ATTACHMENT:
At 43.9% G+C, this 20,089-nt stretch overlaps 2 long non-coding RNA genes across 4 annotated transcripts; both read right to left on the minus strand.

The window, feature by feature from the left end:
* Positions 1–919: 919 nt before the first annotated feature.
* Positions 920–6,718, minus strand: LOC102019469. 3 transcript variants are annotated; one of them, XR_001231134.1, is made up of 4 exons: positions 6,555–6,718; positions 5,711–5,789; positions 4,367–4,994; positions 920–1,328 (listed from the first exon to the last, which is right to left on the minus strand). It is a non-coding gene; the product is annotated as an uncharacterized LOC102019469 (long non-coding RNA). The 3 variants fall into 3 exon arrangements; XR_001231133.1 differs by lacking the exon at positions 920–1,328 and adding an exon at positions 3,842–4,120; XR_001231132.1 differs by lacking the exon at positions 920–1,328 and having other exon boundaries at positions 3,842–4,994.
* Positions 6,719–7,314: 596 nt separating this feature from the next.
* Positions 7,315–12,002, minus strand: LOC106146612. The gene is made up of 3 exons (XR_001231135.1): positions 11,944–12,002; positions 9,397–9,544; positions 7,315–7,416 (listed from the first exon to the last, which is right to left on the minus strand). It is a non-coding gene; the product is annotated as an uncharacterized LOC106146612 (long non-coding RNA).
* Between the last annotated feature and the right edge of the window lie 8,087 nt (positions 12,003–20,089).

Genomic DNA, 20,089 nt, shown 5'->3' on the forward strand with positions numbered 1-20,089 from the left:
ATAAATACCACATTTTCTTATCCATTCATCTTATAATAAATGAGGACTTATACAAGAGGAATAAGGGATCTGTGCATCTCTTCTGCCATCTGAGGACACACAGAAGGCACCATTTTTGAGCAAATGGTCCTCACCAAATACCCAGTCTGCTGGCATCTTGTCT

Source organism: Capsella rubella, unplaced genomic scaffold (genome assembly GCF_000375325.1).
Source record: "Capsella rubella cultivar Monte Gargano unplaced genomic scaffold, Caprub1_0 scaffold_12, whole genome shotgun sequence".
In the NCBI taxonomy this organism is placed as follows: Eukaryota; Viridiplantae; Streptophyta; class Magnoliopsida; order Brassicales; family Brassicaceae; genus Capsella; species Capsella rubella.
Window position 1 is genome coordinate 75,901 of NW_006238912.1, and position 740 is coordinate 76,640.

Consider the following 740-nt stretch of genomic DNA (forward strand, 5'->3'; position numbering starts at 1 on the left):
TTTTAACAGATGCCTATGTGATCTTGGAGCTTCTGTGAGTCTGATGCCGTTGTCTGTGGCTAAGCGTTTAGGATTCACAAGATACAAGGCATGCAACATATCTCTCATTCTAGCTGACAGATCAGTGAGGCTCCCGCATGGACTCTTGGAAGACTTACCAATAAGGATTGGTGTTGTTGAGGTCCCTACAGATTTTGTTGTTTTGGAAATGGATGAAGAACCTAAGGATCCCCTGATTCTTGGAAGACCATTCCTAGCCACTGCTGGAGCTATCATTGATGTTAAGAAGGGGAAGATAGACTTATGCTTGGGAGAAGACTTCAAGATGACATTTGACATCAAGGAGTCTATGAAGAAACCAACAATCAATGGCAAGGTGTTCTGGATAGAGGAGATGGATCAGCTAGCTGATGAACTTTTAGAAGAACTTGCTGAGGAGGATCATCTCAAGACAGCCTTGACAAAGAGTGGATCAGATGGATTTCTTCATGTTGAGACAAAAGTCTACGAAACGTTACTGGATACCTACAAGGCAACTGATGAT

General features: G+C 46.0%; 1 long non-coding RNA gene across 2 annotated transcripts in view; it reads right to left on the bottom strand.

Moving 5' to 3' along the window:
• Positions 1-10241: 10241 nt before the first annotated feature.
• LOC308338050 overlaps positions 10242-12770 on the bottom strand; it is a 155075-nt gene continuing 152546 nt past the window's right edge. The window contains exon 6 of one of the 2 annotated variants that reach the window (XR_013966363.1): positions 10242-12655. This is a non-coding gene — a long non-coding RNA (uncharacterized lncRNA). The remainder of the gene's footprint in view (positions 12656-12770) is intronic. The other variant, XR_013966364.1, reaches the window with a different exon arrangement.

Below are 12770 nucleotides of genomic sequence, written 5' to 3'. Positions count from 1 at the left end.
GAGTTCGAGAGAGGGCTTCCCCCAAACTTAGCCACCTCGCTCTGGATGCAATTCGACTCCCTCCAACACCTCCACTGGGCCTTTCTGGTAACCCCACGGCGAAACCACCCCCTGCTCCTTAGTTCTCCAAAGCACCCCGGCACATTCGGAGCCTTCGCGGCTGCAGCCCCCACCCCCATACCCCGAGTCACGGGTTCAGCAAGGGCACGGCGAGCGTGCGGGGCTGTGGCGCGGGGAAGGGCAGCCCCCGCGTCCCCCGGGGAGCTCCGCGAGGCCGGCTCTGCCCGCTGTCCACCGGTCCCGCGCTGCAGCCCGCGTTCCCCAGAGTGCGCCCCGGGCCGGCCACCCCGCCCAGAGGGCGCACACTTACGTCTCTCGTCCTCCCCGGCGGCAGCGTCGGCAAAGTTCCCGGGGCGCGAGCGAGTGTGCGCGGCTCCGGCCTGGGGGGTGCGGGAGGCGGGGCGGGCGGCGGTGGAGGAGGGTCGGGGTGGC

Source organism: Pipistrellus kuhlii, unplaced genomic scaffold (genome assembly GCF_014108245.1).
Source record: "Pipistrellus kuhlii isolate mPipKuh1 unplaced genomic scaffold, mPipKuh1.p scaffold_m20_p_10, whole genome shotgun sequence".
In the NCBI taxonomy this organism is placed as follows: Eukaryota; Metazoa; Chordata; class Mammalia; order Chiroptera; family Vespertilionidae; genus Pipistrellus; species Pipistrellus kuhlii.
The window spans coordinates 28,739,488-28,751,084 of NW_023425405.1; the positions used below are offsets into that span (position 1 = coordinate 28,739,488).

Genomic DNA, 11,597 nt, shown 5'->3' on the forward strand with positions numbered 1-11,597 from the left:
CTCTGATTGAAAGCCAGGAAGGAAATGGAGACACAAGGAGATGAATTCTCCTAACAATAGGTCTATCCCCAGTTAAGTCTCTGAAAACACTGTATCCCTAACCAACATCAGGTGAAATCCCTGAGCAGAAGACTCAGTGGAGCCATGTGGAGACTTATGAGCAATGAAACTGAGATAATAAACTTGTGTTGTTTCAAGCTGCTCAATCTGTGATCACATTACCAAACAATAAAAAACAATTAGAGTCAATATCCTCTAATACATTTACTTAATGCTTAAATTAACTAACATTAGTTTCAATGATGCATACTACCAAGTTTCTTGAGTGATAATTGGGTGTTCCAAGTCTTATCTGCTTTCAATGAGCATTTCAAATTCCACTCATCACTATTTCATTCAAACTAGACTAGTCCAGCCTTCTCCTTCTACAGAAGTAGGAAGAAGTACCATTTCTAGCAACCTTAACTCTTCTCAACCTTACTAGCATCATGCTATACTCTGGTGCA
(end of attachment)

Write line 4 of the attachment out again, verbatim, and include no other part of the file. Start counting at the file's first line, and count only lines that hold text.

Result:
* Positions 920–6,718, minus strand: LOC102019469. 3 transcript variants are annotated; one of them, XR_001231134.1, is made up of 4 exons: positions 6,555–6,718; positions 5,711–5,789; positions 4,367–4,994; positions 920–1,328 (listed from the first exon to the last, which is right to left on the minus strand). It is a non-coding gene; the product is annotated as an uncharacterized LOC102019469 (long non-coding RNA). The 3 variants fall into 3 exon arrangements; XR_001231133.1 differs by lacking the exon at positions 920–1,328 and adding an exon at positions 3,842–4,120; XR_001231132.1 differs by lacking the exon at positions 920–1,328 and having other exon boundaries at positions 3,842–4,994.